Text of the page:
At Cinemas: A violent one, and now a good year for film

Elsewhere, show some sisterly love for Emanuelle

 

The monster headliner this week is about as big as they get: Jurassic World, which promises a genetically enhanced beastie bigger than a T-Rex. So why all the apathy? Well, Jurassic Park 3 (2001) wasn’t up to much, and with Spielberg’s credit appearing further down the list, it’s hard to judge whether one should be stampeding all the way to the multiplexes or saving pennies for the next summer tentpole – see our review to find out which we recommend.

Also on release is A Most Violent Year, and the reviews following the UK premiere promise something special. Set in New York in 1981 – historically pegged as the city’s worst year for violent crime on record – an immigrant family struggle to build a future, navigating their business in a city fraught with danger and corruption. Oscar Isaac and Jessica Chastain star.

The Man who Saved the World is a documentary that retraces the actions of Stanislav Petrov, a retired Soviet military officer who, towards the end of the Cold War, prevented the start of a worldwide nuclear war. Note the film contains both Russian and English with Danish subs and has limited distribution – showing only at Gloria, CinemaxX and Dagmar.

Over at Cinemateket (dfi.dk/Filmhuset), there’s a party going on – this week the late German legend Rainer Werner Fassbinder would have turned 70, and to celebrate there is a small retrospective of films selected by his friend, the Danish director and film historian Christian Braad Thomsen. Christian’s new film forms the centrepiece – a documentary portrait entitled Fassbinder: At Elske Uden at Kræve (To Love Without Demands).

Cinemateket’s ongoing series Still Moving features classic cinema put in context by film historians Peter Schepelern and Peter Skovfoged Laursen – and this Saturday at 16:00 you can see A Woman Under The Influence, which is one of John Cassavetes’ best and features a stunning performance from Gena Rowlands.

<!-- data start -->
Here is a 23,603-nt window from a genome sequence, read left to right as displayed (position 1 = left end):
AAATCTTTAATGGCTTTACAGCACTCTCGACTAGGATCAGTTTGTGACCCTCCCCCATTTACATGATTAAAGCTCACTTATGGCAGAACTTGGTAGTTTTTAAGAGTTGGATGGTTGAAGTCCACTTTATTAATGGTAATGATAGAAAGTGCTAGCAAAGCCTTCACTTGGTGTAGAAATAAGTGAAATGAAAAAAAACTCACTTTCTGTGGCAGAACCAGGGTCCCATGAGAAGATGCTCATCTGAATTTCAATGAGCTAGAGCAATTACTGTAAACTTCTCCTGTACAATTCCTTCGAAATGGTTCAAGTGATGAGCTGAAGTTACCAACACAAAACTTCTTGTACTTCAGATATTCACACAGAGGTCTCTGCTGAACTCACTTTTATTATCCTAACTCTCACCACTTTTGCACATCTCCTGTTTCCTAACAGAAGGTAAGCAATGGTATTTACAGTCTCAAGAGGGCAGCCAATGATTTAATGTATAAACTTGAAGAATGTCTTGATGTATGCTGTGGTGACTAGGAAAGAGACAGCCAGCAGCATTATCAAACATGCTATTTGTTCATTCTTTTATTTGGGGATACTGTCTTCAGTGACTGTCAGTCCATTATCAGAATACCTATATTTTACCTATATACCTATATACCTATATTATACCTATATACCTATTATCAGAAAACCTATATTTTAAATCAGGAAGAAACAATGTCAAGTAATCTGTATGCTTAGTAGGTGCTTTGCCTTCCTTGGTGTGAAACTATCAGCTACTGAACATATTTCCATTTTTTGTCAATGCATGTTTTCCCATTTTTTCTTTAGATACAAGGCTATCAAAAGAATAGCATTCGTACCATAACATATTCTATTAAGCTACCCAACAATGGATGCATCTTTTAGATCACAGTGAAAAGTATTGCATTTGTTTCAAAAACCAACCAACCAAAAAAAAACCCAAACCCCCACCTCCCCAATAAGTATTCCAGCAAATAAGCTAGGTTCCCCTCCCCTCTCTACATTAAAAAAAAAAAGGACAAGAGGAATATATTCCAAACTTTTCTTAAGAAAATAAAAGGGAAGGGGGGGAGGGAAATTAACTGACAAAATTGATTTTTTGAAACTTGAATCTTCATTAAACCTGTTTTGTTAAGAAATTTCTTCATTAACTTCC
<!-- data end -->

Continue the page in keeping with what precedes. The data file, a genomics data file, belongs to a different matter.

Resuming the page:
Finally, if you prefer your women under another kind of influence altogether, then drop by Huset (huset-kbh.dk) on Saturday at 19:00 for their LUST-O-RAMA event, which features a saucy live performance and a screening of soft-core classic Sister Emanuelle.





  • How internationals can benefit from joining trade unions

    How internationals can benefit from joining trade unions

    Being part of a trade union is a long-established norm for Danes. But many internationals do not join unions – instead enduring workers’ rights violations. Find out how joining a union could benefit you, and how to go about it.

  • Internationals in Denmark rarely join a trade union

    Internationals in Denmark rarely join a trade union

    Internationals are overrepresented in the lowest-paid fields of agriculture, transport, cleaning, hotels and restaurants, and construction – industries that classically lack collective agreements. A new analysis from the Workers’ Union’s Business Council suggests that internationals rarely join trade unions – but if they did, it would generate better industry standards.

  • Novo Nordisk overtakes LEGO as the most desirable future workplace amongst university students

    Novo Nordisk overtakes LEGO as the most desirable future workplace amongst university students

    The numbers are especially striking amongst the 3,477 business and economics students polled, of whom 31 percent elected Novo Nordisk as their favorite, compared with 20 percent last year.